Sierra Nevada Corporation (SNC), the global aerospace and national security company owned by Eren and Fatih Ozmen, is a step closer to landing the world’s first commercial spaceplane on U.S. soil. The Federal Aviation Administration (FAA) Office of Commercial Space Transportation (AST) awarded the re-entry site license to Cape Canaveral Spaceport Shuttle Landing Facility (SLF) in Florida at request of the state’s aerospace economic development agency, making it the first commercially licensed re-entry site. Dream Chaser, America’s Spaceplane®, will service the International Space Station (ISS) under a NASA contract in 2022; the vehicle will return from the ISS to a runway landing for the first time since NASA’s space shuttle program ended in 2011.


“Dream Chaser is the only commercial, lifting-body space vehicle capable of a runway landing anywhere in the world. That’s how astronauts prefer to travel to and from space and it’s no wonder,” said SNC CEO Fatih Ozmen. “The opportunity for our spaceplane to land on this historic runway where so many shuttle missions did before underscores both the practical advantages of Dream Chaser and its time-honored place in NASA’s space exploration heritage.”


Among its many attributes, Dream Chaser has the ability to land at any licensed landing site with a suitable 10,000 ft. runway capable of handling a typical commercial jet. The spaceplane’s low-g entry and runway landing protects sensitive payloads and provides immediate access to payloads upon landing. The first orbital vehicle in SNC’s Dream Chaser fleet will be named the Dream Chaser Tenacity™ spaceplane. 


“A runway landing capability provides significant advantages over other return options,” said Janet Kavandi, former NASA astronaut and executive vice president of SNC’s Space Systems business area. “I was fortunate to land on this historic runway for my three NASA shuttle missions, and I understand how a spaceplane provides a safer and more benign entry experience for humans, as well as delicate payloads.  Astronauts can immediately depart the vehicle, and researchers have access to their experiments almost immediately after landing.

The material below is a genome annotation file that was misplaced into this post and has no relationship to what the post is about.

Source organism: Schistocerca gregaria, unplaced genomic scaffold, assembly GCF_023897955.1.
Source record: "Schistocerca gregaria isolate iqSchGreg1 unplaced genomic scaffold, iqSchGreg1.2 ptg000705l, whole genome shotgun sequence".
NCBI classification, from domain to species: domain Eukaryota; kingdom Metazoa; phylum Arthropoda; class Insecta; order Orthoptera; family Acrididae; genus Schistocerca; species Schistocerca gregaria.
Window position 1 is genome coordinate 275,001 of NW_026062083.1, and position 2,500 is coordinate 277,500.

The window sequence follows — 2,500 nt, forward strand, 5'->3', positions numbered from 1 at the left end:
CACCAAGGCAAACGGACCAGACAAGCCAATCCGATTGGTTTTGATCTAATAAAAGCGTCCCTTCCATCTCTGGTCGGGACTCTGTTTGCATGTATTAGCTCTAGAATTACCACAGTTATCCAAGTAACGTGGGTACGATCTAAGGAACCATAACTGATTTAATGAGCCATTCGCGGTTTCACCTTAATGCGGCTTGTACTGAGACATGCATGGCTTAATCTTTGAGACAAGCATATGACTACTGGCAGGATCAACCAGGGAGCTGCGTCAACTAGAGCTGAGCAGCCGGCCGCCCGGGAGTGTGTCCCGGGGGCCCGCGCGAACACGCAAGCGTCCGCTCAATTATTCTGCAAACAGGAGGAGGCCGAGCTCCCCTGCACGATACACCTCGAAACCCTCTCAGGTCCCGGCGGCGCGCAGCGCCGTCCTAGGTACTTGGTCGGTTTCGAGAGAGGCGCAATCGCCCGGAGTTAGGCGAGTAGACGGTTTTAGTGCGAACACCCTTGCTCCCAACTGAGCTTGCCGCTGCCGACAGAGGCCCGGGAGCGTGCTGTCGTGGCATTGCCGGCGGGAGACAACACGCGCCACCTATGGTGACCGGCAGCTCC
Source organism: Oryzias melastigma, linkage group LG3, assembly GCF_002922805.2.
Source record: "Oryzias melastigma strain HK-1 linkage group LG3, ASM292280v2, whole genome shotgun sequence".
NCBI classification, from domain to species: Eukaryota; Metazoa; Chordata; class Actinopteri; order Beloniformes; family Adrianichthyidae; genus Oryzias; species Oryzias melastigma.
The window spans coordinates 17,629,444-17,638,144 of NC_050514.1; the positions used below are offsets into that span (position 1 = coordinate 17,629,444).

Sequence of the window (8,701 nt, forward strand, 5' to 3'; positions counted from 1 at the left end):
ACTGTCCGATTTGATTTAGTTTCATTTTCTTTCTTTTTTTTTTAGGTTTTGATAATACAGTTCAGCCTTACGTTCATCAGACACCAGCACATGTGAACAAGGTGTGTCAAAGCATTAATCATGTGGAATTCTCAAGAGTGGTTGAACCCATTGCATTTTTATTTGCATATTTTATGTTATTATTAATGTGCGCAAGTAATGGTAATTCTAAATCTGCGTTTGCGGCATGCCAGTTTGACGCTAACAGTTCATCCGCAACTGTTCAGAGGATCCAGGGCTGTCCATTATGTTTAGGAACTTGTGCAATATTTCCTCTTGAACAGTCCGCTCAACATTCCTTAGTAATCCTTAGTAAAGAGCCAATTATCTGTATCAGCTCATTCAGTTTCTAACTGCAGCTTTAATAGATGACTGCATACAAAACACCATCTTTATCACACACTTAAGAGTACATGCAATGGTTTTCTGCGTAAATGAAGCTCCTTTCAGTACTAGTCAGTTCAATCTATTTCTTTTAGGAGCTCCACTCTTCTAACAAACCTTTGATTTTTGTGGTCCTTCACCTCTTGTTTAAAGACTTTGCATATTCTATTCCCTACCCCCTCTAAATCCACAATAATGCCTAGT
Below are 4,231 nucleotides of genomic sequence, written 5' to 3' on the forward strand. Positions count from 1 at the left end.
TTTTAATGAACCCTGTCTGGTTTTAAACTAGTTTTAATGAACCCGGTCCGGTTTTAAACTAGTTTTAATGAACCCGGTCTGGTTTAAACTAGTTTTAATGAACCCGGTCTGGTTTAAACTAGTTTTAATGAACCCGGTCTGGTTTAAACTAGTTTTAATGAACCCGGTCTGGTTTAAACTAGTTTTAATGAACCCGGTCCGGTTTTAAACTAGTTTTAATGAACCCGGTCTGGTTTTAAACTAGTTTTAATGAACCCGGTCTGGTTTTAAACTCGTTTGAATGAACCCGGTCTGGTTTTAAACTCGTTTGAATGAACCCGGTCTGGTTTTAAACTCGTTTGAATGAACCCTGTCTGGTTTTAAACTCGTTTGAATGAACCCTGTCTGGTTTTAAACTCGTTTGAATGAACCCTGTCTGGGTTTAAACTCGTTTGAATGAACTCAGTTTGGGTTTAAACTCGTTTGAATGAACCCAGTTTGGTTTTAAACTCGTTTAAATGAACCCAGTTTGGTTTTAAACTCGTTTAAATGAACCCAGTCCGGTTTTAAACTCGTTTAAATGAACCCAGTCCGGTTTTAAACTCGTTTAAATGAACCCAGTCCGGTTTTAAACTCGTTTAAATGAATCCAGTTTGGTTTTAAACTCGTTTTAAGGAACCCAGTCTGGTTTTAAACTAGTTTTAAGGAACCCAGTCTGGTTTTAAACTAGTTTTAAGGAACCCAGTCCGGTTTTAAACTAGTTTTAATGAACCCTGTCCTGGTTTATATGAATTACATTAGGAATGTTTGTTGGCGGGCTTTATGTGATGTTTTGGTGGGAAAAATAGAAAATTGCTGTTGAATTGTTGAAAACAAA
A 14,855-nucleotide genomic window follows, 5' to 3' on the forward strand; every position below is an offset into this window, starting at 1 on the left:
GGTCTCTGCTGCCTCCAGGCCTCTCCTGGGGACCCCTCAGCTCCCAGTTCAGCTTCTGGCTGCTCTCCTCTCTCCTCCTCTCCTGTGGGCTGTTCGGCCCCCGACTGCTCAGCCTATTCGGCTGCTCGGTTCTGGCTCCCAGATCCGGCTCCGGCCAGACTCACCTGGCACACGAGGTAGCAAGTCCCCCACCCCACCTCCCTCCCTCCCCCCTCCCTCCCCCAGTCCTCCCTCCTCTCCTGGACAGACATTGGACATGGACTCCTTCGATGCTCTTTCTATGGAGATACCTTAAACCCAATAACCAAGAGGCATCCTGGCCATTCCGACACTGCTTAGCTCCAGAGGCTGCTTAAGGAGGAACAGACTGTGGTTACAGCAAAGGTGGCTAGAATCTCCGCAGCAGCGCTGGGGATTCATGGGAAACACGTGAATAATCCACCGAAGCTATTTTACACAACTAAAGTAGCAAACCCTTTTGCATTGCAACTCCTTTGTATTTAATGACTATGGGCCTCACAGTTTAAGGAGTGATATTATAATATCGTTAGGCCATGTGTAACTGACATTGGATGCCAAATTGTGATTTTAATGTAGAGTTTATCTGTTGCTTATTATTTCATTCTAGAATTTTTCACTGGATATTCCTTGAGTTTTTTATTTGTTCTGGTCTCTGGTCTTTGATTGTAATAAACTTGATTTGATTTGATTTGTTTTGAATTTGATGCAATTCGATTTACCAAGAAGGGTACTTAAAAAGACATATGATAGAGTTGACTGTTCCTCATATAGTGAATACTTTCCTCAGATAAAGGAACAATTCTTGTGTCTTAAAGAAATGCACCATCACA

SNC congratulates Space Florida on this licensing that will accelerate alternative options to commercial space travel and make future space travel more accessible to more people.”

The SLF, now referred to by Space Florida as the Launch and Landing Facility, at Kennedy Space Center (KSC) was the first purpose-built landing site for an orbiter returning from space. A total of 78 shuttle missions landed at the SLF. 

The application process for the Re-entry Site License included an environmental assessment in collaboration with NASA, the FAA, U.S. Fish and Wildlife Service, the National Park Service and the community. SNC supported Space Florida, the state’s aerospace economic development agency, in the agency’s license application by providing inputs to sonic boom and risk analysis. 


Next steps for SNC include continuing its work with the FAA to be issued a license to operate Dream Chaser re-entries at the SLF, building on the success of Space Florida’s license application.